Protective Coatings of Pipelines Can Decrease Oil and Gas Accidents and Save Lives

Materials Studio, Petrochemicals

oil and gas
New internal and external pipeline coatings should be considered using novel software.
Image source: Flickr user Thomas Rousing

According to a report by ProPublica, pipeline accidents have killed more than 500 people, injured over 4,000 and cost the U.S. nearly $7 billion in property damages since 1986.1 Though this might seem relatively insignificant compared to the 32,675 deaths due to road accidents in 2014 alone2, critics argue that oil and gas pipelines can and should be safer, an initiative that begins with improving our country’s aging pipelines or more immediately, the type of coatings the oil and gas industry uses to protect them.

The Current Paradigm of Pipe Coating

Most pipes used in the oil and gas industries are made of steel and corrode due to repeated exposure to water and air.3 Other factors that impact the longevity of oil and gas pipelines include the climate, properties of the substrate that travel through the pipeline and its rate of flow, the presence of impurities, the liquid’s flammability and the pipe’s location (underwater, underground, above ground).4 Generally, in considering oil and gas coatings for pipelines, internal coatings must withstand the “high impact of fast moving particles,” whereas external coatings must withstand a variety of environmental conditions as a pipeline moves from desert conditions into Alaska, for example.5 Though researchers have made a variety of internal and external pipeline coatings for oil and gas companies, “Current protective coating technology…is recognized to have both technical and economic disadvantages.”6 Here’s where novel thinking combined with powerful software could make a difference in the oil and gas industries.

Software to Propel Oil and Gas Industries to Their Next Levels

The oil and gas industries must consider many components in determining the types of materials to use for external and internal coatings. Luckily, the use of specialized software to analyze the results of smart experiments can go a long way toward determining the best types of materials to use in coatings.

Location, location, location: In determining the best types of coatings to use, one experiment that could prove especially useful to the oil and gas industries is to test different pipe samples in controlled test environments that mimic the cold conditions of the Arctic or the heat of the New Mexico desert enables researchers to determine how various pipe coatings respond in different environments. Those that are most promising can then be modified to seek further improvements. Specialized software would play a significant role in interpreting the data because it would enable researchers to monitor the pipe conditions remotely and then analyze those results to test the performance of different coatings. This information could then be accessed remotely by many different party members so that an informed decision could be made concerning the best coatings. Information derived from different test environments in different facilities could also be shared among collaborators in various locations using electronic lab notebook software.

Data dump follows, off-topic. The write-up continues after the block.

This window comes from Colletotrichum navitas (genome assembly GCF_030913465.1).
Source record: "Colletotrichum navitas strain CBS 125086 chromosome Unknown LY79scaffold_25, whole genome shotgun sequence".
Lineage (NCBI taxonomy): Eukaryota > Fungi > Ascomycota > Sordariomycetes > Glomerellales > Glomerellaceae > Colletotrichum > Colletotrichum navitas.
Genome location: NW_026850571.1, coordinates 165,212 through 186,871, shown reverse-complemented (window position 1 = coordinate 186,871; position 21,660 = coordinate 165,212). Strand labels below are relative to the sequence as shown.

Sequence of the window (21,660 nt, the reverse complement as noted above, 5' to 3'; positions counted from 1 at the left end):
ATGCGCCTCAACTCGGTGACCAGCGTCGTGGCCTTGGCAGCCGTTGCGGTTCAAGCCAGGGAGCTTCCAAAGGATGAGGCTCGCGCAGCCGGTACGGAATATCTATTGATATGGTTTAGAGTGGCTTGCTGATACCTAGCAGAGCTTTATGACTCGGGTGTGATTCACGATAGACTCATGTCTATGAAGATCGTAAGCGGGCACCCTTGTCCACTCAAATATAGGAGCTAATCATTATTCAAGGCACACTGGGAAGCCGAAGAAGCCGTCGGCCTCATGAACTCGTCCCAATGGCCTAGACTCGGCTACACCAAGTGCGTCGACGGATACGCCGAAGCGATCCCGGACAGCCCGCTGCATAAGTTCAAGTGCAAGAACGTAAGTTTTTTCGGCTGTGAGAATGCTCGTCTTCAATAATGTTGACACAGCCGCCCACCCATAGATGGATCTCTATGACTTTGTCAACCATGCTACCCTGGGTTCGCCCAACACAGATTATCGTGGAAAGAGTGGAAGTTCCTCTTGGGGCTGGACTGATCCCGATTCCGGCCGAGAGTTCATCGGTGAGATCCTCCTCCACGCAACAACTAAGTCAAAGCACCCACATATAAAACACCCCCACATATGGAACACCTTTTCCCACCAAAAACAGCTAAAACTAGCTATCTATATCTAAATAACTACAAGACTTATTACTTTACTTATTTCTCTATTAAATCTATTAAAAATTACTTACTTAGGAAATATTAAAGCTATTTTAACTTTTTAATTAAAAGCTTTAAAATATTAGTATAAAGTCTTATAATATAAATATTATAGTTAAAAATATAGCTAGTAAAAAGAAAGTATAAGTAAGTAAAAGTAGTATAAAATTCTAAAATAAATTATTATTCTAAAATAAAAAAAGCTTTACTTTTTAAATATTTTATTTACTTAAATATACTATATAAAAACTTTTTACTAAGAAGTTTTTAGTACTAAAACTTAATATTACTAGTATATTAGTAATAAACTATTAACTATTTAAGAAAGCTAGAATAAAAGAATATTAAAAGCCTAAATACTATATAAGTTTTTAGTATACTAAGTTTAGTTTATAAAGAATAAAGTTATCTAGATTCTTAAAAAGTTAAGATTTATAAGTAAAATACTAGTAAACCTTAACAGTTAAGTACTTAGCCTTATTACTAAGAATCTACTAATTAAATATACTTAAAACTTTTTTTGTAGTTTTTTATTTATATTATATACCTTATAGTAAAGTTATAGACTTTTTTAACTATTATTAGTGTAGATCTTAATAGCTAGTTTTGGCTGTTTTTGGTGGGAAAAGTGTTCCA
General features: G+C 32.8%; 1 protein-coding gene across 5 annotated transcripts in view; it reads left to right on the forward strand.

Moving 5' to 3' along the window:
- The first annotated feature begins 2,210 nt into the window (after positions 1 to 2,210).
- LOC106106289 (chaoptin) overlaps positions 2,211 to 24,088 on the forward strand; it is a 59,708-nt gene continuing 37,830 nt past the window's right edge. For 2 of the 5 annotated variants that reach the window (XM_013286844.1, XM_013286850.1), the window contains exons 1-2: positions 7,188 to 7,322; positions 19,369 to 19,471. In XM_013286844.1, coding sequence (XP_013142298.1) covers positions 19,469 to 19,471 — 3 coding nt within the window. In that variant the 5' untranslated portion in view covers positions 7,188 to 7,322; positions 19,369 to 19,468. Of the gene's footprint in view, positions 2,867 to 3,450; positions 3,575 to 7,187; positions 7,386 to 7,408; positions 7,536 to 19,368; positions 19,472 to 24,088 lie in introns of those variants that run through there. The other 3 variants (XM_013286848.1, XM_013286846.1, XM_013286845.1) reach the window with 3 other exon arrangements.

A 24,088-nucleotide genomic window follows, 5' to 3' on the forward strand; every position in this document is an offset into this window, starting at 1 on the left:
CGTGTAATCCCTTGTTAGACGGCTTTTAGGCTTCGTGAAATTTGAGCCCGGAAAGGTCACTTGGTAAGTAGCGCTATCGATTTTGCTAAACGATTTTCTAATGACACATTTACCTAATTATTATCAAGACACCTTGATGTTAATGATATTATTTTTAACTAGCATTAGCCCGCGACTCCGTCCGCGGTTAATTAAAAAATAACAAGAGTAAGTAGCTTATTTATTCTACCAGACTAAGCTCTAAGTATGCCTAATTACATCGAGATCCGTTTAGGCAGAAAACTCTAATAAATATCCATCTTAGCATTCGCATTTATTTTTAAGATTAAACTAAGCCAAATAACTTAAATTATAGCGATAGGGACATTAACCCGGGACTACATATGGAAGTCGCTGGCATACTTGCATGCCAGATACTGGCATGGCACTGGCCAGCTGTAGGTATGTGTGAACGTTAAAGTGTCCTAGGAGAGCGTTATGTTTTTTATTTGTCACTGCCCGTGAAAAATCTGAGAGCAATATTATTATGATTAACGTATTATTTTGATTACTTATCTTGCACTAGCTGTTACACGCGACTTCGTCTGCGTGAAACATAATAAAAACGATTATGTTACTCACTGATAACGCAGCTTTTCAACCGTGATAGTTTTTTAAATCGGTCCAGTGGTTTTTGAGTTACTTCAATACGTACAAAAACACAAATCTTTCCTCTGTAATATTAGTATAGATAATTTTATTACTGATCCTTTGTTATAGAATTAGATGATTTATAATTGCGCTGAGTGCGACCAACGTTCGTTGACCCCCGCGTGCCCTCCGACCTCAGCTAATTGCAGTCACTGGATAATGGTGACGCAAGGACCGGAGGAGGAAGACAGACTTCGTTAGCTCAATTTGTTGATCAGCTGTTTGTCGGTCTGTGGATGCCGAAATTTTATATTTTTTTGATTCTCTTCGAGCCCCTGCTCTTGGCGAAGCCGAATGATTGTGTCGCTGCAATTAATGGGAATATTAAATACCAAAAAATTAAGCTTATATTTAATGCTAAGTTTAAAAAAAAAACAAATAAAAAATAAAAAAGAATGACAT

Make the masterbatch: Beyond even the ability to monitor conditions, software such as BIOVIA Materials Studio enables researchers to consider the behavior of new polymer mixes that might better serve the needs of the oil and gas industry. Especially for pipelines under extreme conditions, these environments require special coatings and so the development of advanced coating materials is essential. Especially given public backlash against the building of pipelines in environmentally vulnerable areas, if certain polymer, anti-corrosion coatings improved the safety profile of pipeline coatings, more groups might consider investing in these new technologies to expand the number of pipelines across the country. BIOVIA Materials Studio can be especially useful in this regard because it enables researchers to construct and characterize the behavior of polymers, which in turn allows them to predict key properties of these materials such as its cohesion, wetting, mechanical behavior, adhesion and more. Coupled with the experimental environments discussed above, simulation software can enable the oil and gas industries to develop novel and effective internal and external coatings.

BIOVIA Materials Studio is a complete software package that enables researchers to more easily create new polymer coatings for pipelines, while analyzing the performance of these and existing coatings, among many other capabilities. To consider how BIOVIA Materials Studio can assist your company in doing more, please contact us today.

  1. “Pipelines Explained: How Safe Are America’s 2.5 Million Miles of Pipelines?” November 15, 2012, http://www.propublica.org/article/pipelines-explained-how-safe-are-americas-2.5-million-miles-of-pipelines
  2. “List of motor vehicle deaths in U.S. by year,” February 13, 2016, https://en.wikipedia.org/wiki/List_of_motor_vehicle_deaths_in_U.S._by_year
  3. “How the Oil Patch Works,” September 2013, http://www.oilandgasinfo.ca/wp-content/uploads/Sept_2013_pipe_coating.pdf
  4. ”Protective Epoxy Coatings for Oil and Gas Pipelines,” http://www.masterbond.com/articles/chemical-and-heat-resistance-protective-epoxy-coatings-oil-and-gas-pipelines
  5. “Tubular & Casing Protective Coatings,” http://solutions.3m.com/wps/portal/3M/en_US/Oil-Gas_NA/3M-Oil-and-Gas/oil-and-gas-Solutions/upstream-oil-and-gas-exploration/upstream-protective-coating/
  6. ”Protective Epoxy Coatings for Oil and Gas Pipelines,” http://www.masterbond.com/articles/chemical-and-heat-resistance-protective-epoxy-coatings-oil-and-gas-pipelines

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